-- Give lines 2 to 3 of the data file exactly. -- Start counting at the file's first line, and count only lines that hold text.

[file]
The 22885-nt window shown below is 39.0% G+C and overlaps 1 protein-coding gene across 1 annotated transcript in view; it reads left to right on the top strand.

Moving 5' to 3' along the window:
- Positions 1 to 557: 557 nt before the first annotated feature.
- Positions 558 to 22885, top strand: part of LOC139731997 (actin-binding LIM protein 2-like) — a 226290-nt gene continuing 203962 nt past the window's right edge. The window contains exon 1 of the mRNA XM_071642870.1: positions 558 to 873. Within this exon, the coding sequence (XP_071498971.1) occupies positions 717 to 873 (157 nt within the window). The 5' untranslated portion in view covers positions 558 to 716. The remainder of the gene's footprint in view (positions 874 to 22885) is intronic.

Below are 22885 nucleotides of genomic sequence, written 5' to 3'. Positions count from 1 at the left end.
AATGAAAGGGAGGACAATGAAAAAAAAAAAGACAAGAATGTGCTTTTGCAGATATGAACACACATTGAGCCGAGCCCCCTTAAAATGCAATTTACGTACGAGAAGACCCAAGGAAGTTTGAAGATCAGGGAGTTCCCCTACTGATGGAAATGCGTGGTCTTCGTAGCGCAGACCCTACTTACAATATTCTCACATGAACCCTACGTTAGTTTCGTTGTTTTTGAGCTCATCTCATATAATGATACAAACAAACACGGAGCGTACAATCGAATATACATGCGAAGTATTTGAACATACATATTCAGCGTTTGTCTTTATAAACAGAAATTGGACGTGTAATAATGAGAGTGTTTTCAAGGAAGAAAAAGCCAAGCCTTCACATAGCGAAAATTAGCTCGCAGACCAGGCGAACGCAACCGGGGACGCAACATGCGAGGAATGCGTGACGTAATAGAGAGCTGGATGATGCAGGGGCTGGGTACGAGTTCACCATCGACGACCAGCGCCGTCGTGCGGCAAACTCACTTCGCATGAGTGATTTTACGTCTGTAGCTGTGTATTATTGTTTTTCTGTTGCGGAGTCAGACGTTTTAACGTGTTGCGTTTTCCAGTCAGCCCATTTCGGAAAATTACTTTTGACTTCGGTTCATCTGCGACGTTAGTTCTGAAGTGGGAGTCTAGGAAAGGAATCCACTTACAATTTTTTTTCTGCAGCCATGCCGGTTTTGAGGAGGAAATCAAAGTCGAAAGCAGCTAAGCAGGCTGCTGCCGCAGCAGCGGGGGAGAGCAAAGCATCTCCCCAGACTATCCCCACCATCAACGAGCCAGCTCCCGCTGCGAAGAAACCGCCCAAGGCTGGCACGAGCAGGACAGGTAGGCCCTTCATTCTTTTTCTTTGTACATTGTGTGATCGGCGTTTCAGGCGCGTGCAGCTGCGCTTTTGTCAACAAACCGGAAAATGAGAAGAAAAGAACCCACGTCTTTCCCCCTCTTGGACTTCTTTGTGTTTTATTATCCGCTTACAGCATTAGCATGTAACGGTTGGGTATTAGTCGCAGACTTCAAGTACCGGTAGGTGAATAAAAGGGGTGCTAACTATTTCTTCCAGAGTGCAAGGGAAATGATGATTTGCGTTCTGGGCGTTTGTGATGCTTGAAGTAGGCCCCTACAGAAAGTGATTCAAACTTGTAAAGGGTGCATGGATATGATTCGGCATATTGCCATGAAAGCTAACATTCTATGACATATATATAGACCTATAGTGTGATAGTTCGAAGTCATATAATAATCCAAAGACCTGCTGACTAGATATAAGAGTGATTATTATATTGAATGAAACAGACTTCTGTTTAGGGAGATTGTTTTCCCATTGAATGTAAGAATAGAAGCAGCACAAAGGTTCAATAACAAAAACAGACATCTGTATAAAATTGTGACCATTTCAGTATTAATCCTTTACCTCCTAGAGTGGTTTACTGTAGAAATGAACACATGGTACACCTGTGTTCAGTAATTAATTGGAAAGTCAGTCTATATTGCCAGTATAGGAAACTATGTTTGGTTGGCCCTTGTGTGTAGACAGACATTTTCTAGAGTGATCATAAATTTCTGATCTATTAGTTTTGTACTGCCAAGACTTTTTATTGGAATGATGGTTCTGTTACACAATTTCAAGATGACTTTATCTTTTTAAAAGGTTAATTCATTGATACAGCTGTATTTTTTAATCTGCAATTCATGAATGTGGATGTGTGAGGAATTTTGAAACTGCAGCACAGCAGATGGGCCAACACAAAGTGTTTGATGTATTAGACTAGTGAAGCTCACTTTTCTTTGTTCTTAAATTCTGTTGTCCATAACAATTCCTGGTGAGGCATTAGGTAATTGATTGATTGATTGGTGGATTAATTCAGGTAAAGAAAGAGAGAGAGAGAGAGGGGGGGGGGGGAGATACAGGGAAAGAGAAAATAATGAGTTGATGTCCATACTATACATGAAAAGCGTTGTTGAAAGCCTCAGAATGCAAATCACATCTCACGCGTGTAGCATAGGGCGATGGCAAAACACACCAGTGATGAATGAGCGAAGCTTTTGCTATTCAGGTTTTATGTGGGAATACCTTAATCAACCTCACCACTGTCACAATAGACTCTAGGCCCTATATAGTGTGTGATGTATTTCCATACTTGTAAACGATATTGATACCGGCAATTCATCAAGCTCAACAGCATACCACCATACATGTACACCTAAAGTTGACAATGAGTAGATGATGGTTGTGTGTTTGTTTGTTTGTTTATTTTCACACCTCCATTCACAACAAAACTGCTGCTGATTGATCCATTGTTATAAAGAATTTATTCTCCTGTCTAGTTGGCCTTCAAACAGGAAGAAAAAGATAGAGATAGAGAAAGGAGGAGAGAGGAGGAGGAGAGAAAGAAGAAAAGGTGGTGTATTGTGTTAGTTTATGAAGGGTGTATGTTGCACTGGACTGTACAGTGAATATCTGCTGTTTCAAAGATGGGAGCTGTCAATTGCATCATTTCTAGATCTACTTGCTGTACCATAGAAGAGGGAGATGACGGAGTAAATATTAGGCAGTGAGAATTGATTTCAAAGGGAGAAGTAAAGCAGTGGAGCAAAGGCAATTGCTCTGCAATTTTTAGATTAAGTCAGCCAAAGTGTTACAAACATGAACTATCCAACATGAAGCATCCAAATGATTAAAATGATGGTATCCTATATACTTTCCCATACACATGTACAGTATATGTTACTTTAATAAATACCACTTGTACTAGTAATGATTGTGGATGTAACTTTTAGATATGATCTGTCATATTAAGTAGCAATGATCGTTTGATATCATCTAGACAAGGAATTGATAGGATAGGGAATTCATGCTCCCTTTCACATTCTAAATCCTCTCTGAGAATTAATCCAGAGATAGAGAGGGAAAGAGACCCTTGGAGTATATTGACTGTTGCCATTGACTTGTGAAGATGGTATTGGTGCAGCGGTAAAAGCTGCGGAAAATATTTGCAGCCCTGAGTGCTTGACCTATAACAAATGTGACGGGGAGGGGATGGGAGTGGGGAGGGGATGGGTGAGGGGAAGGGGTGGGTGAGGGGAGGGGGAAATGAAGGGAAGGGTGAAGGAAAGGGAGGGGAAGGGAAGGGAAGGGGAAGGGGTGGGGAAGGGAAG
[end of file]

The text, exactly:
Moving 5' to 3' along the window:
- Positions 1 to 557: 557 nt before the first annotated feature.